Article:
brandscape


brandscape
(BRAND.skayp)
n.
The brand landscape; the expanse of brands and brand-related items (logos, ads, and so on) within a culture or market.
Example Citations:
Marketing scholars such as John Sherry of Northwestern University in Evanston, Ill. and Grant McCracken of Harvard University in Cambridge note that not only do we inhabit a world full of brands, a ''brandscape,'' but that these are critically important providers of cultural meaning in our lives. A great many of our consumption decisions are based on assumptions about what is appropriate or inappropriate to consume.
— Alan Middleton, "Branding in an e-com world," Digital Marketing, March 13, 2000
GM must retire one division to better manage its domestic brands. I suggest Olds, the GM marque that stands for the least and whose products are lost in the brandscape.
— Ken Gross, "Battle of the Brands," Automotive Industries, February 1, 1999
Earliest Citation:
The processes used by marketers to attempt to singularize, and occasionally sacralize, a commodity so it becomes a differentiated, branded product have been described (Gardner and Levy 1955; Levitt 1984; Levy 1978). Processes that allow brands to function in unison on the social level as a constellation (Solomon and Assael 1987) to communicate status or on the cultural level as a brandscape (Sherry 1986b) to form a significant part of the built environment (Rapaport 1982) have been explored only recently.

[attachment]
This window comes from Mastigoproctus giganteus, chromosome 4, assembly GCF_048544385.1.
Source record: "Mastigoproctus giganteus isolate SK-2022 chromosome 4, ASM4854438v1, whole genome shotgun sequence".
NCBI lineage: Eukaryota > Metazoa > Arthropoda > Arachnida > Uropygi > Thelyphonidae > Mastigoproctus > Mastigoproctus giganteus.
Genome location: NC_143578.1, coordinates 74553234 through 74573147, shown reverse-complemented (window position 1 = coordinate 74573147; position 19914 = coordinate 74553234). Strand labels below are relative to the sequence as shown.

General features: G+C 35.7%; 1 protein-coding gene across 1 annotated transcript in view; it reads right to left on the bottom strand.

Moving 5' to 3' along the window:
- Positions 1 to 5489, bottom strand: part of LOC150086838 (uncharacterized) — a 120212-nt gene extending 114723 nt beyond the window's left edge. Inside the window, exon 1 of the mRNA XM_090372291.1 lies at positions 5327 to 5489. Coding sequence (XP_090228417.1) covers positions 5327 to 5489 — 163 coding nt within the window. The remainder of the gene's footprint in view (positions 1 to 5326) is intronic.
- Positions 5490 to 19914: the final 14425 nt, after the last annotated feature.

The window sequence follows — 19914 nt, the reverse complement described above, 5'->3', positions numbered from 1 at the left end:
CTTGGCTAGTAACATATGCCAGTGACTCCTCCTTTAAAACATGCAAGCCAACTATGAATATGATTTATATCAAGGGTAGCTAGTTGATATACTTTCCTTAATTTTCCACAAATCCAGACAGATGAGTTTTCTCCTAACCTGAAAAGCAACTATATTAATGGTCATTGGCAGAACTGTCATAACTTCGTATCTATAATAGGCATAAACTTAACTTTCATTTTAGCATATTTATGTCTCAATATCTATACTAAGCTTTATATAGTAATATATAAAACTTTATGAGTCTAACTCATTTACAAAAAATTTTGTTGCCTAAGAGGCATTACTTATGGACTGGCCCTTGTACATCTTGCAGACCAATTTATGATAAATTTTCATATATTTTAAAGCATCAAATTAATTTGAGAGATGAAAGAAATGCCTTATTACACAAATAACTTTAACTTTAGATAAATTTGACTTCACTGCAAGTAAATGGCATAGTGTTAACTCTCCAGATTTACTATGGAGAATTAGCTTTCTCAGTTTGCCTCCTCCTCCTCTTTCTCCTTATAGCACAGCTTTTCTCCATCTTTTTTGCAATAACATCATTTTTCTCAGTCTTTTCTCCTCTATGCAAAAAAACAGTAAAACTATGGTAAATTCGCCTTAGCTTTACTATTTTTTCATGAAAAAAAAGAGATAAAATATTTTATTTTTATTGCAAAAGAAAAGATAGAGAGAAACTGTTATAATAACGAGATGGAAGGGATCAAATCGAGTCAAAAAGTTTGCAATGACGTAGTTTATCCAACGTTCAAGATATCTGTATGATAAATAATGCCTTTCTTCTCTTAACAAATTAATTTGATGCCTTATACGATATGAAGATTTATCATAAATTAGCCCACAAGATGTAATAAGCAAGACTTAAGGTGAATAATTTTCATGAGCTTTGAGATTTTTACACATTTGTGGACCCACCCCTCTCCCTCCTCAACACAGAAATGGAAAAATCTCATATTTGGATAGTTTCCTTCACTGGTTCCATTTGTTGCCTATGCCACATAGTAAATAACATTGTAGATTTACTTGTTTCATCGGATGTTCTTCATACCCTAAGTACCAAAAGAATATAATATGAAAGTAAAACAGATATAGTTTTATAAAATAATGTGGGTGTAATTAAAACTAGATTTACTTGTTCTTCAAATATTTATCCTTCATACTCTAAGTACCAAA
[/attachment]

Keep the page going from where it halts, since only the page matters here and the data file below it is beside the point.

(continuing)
— Russell W. Belk, Melanie Wallendorf, John F. Sherry, Jr.,
"The sacred and the profane in consumer behavior," Journal of Consumer Research, June 1989
Notes:
This word appears to have been coined by John Sherry (referenced in the example citation). The earliest citation, below, indicates that the word was used in a 1986 paper written by Sherry, which may have been "Cereal Monogamy: Brand Loyalty as a Secular Ritual in Consumer Culture," a paper presented at the annual conference of the Association for Consumer Research, held in Toronto, Canada back in October, 1986.
Related Words: Category:

New words. 2013.

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